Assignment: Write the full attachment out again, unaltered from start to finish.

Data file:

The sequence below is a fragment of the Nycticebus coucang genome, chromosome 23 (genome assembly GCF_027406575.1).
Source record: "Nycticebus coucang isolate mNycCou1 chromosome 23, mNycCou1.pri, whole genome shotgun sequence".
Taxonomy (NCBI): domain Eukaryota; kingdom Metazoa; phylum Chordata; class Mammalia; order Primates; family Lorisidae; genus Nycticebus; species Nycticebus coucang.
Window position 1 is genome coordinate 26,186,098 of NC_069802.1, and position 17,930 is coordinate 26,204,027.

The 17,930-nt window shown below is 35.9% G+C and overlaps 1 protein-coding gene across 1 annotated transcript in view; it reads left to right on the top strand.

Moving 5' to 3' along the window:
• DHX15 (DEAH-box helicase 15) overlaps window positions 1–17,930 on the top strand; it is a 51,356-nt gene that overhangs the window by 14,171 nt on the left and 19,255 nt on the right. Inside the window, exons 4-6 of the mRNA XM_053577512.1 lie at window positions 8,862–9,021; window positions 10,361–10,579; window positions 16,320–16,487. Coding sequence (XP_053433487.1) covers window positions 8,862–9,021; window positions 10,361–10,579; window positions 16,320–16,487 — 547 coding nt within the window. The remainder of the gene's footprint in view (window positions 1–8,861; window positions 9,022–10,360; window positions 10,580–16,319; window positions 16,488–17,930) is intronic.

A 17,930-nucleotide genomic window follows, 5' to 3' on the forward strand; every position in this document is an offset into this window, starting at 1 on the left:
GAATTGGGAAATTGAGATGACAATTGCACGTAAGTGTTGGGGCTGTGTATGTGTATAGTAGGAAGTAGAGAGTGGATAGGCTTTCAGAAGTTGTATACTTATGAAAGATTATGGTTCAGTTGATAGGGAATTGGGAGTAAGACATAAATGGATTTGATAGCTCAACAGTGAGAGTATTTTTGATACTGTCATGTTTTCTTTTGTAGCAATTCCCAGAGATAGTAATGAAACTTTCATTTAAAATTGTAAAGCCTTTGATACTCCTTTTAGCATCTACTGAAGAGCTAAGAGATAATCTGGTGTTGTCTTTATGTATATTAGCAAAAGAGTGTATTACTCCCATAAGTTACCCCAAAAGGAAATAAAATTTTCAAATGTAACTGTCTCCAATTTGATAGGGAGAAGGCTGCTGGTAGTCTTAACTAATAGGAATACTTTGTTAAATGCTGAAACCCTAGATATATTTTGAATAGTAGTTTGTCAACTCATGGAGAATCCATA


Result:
The sequence below is a fragment of the Nycticebus coucang genome, chromosome 23 (genome assembly GCF_027406575.1).
Source record: "Nycticebus coucang isolate mNycCou1 chromosome 23, mNycCou1.pri, whole genome shotgun sequence".
Taxonomy (NCBI): domain Eukaryota; kingdom Metazoa; phylum Chordata; class Mammalia; order Primates; family Lorisidae; genus Nycticebus; species Nycticebus coucang.
Window position 1 is genome coordinate 26,186,098 of NC_069802.1, and position 17,930 is coordinate 26,204,027.

The 17,930-nt window shown below is 35.9% G+C and overlaps 1 protein-coding gene across 1 annotated transcript in view; it reads left to right on the top strand.

Moving 5' to 3' along the window:
• DHX15 (DEAH-box helicase 15) overlaps window positions 1–17,930 on the top strand; it is a 51,356-nt gene that overhangs the window by 14,171 nt on the left and 19,255 nt on the right. Inside the window, exons 4-6 of the mRNA XM_053577512.1 lie at window positions 8,862–9,021; window positions 10,361–10,579; window positions 16,320–16,487. Coding sequence (XP_053433487.1) covers window positions 8,862–9,021; window positions 10,361–10,579; window positions 16,320–16,487 — 547 coding nt within the window. The remainder of the gene's footprint in view (window positions 1–8,861; window positions 9,022–10,360; window positions 10,580–16,319; window positions 16,488–17,930) is intronic.

A 17,930-nucleotide genomic window follows, 5' to 3' on the forward strand; every position in this document is an offset into this window, starting at 1 on the left:
GAATTGGGAAATTGAGATGACAATTGCACGTAAGTGTTGGGGCTGTGTATGTGTATAGTAGGAAGTAGAGAGTGGATAGGCTTTCAGAAGTTGTATACTTATGAAAGATTATGGTTCAGTTGATAGGGAATTGGGAGTAAGACATAAATGGATTTGATAGCTCAACAGTGAGAGTATTTTTGATACTGTCATGTTTTCTTTTGTAGCAATTCCCAGAGATAGTAATGAAACTTTCATTTAAAATTGTAAAGCCTTTGATACTCCTTTTAGCATCTACTGAAGAGCTAAGAGATAATCTGGTGTTGTCTTTATGTATATTAGCAAAAGAGTGTATTACTCCCATAAGTTACCCCAAAAGGAAATAAAATTTTCAAATGTAACTGTCTCCAATTTGATAGGGAGAAGGCTGCTGGTAGTCTTAACTAATAGGAATACTTTGTTAAATGCTGAAACCCTAGATATATTTTGAATAGTAGTTTGTCAACTCATGGAGAATCCATA